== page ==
6. Log cabin
Log cabins used to be the one of the most crude forms of housing. They were built with no nails and usually as a single room to facilitate construction, but now you will often see log cabins used as luxury vacation spots for people who want some time away from the city and closer to nature.
In recent times, homeowners lean towards the log cabin style (even if the house itself isn’t built with logs) for a rustic look that feels at home surrounded by trees and shrubs. It’s viable in most regions, though the type of wood will likely change depending on where you live.
The Victorian style, as the name suggests, is based on the Gothic-inspired Victorian England that became popular under the rule of Queen Victoria between the mid 19th century and early 20th century. Which is why a lot of this style can still be seen in England, given how recent a lot of these structures were.
If there’s one word that describes the Victorian style, it’s “flamboyant." It’s known for:
- Lots of ornate details
- Dense patterns
- Multi-faceted rooflines
- Fancy window frames
- Asymmetrical floor plans
It’s very complex and gives homes a “royal" feel. As in, despite the simplicity in overall structures, the amount of details make it look more expensive and complex than it really is, which is why the style is also described as having form over function for the most part.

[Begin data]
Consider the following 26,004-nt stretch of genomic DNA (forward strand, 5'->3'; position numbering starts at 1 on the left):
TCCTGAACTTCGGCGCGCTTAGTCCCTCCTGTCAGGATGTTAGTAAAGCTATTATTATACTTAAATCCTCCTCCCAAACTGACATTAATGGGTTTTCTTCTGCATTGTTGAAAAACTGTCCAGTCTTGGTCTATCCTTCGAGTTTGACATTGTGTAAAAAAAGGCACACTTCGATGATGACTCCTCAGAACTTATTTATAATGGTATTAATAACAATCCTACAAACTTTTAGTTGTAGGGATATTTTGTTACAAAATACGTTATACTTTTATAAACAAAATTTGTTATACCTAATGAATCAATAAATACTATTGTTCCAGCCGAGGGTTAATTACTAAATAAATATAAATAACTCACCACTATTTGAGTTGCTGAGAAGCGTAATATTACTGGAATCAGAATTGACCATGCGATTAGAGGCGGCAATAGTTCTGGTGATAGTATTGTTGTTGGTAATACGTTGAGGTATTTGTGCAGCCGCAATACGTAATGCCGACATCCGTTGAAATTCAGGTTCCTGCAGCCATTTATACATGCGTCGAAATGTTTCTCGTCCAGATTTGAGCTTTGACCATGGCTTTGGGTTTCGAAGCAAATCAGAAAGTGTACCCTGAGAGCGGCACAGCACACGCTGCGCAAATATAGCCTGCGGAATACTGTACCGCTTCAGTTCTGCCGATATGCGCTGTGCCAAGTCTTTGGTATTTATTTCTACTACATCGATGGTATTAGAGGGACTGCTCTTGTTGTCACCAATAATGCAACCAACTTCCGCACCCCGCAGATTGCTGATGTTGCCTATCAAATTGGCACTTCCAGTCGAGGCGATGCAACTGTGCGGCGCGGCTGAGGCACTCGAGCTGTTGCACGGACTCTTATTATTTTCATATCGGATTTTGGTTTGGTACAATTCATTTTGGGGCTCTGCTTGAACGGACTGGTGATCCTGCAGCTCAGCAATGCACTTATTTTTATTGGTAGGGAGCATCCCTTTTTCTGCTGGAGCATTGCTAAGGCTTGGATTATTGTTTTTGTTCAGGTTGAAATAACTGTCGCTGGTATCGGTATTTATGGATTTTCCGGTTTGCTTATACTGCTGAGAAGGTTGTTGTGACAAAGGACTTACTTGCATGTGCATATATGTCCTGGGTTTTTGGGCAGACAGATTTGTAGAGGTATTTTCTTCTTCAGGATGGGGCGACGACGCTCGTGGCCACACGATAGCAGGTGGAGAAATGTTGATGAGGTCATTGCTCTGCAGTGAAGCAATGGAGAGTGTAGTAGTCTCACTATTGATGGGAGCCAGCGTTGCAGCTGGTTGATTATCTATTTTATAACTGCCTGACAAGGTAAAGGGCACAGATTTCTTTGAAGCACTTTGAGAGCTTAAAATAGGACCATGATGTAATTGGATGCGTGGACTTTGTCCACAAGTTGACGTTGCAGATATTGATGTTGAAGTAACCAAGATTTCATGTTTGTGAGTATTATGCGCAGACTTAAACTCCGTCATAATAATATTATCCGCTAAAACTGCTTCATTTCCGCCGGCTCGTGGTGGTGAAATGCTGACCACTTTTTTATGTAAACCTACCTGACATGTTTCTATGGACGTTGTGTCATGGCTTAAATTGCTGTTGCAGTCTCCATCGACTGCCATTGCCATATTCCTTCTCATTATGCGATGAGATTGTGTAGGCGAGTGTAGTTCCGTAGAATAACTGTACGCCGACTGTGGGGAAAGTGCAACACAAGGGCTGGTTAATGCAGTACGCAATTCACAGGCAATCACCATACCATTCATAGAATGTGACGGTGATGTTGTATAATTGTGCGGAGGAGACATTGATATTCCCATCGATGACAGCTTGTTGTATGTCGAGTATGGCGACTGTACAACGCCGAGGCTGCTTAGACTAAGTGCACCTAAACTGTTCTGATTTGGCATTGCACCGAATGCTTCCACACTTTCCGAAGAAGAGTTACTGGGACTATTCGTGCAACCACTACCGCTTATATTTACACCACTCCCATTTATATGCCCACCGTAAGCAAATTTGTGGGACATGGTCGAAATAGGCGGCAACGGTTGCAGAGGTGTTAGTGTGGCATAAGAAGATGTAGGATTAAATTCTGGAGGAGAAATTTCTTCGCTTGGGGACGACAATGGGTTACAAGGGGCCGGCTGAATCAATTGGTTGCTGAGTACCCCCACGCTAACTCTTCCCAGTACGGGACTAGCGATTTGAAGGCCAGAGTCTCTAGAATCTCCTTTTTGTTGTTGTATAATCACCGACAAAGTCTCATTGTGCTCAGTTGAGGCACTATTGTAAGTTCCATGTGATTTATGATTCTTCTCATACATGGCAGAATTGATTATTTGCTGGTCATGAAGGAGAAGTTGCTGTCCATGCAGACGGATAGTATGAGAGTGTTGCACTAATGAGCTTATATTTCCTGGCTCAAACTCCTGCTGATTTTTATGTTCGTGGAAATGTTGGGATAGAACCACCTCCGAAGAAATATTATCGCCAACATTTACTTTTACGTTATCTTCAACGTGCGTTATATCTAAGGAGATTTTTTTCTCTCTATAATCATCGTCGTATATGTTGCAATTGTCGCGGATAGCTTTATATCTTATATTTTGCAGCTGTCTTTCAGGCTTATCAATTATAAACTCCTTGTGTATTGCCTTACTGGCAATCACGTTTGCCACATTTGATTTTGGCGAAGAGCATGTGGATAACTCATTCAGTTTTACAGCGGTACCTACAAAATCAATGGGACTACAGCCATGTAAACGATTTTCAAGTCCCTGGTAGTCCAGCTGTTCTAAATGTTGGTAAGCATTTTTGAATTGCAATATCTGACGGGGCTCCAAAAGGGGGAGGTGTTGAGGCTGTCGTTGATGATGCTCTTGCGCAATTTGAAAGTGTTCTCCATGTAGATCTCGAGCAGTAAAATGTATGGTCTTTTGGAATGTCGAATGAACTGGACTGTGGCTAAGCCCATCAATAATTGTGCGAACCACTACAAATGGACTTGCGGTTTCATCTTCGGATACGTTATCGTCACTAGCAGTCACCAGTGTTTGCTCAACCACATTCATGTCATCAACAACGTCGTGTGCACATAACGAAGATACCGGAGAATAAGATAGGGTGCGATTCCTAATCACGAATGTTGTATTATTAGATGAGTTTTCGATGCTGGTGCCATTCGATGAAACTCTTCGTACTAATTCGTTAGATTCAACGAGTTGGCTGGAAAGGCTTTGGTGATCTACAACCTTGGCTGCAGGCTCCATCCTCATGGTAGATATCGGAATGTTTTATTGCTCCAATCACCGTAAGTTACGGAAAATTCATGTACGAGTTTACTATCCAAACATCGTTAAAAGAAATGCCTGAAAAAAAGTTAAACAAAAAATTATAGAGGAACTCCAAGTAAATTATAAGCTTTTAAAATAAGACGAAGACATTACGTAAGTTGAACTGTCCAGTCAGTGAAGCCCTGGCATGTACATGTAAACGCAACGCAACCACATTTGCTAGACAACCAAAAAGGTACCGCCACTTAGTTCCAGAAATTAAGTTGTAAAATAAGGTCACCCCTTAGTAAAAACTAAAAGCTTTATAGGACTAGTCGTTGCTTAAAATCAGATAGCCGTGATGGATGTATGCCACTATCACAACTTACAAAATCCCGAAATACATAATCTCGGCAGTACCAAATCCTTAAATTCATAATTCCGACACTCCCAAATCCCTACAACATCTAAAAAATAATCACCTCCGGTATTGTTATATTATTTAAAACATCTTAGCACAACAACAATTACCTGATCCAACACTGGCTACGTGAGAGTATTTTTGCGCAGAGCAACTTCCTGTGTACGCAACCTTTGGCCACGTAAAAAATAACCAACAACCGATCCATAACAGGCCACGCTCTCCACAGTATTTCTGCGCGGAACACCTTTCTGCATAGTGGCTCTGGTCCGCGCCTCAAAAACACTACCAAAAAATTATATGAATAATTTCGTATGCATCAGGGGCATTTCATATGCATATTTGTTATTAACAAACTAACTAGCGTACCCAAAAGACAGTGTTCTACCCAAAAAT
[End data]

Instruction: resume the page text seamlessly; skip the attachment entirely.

There’s no denying the classical beauty of the Gothic inspiration though, and a home that adopts the Victorian style is sure to stand out from the rest.
Cottage homes are usually smaller homes with a curved entryway and a front wall made in wood siding or exposed brick, giving it a very distinct look. This home style retains that rustic look from the past, when homes were built to be simple and functional.
The Farmhouse style is one of the most common american home styles. Ironically, the name comes from where these types of houses were built, not because anything about them resembles farms.
Houses like this were often built in rural settings and were characterized by:
- Wide porches
- Large rooms that allow for easy mobility
- Built with wood
- Simpler design
- Generous windows that allow for lots of sunlight
There’s nothing flashy about the visual design, since these homes were built for being practical and offering lots of space to move around, rather than to impress. However, it appeals to modern homeowners precisely because of its simple no-nonsense approach to design.
10. Georgian colonial
The Georgian Colonial style, though similar to the Colonial style we’ve already seen, has a few shifts in design to set it apart. It’s similar with its focus on symmetry and evenly spaced shutter windows, but the Georgian Colonial windows often sit on the front walls of the home rather than on the roof portion. This gives the house a “box-y" look that wouldn’t look out of place in the suburbs of America.
It often features a pompous crown presenting the front door and outside walls in exposed brick, which in turn, gives it a distinct vintage look that sets it apart from most modern structures that are often more angular and less symmetrical.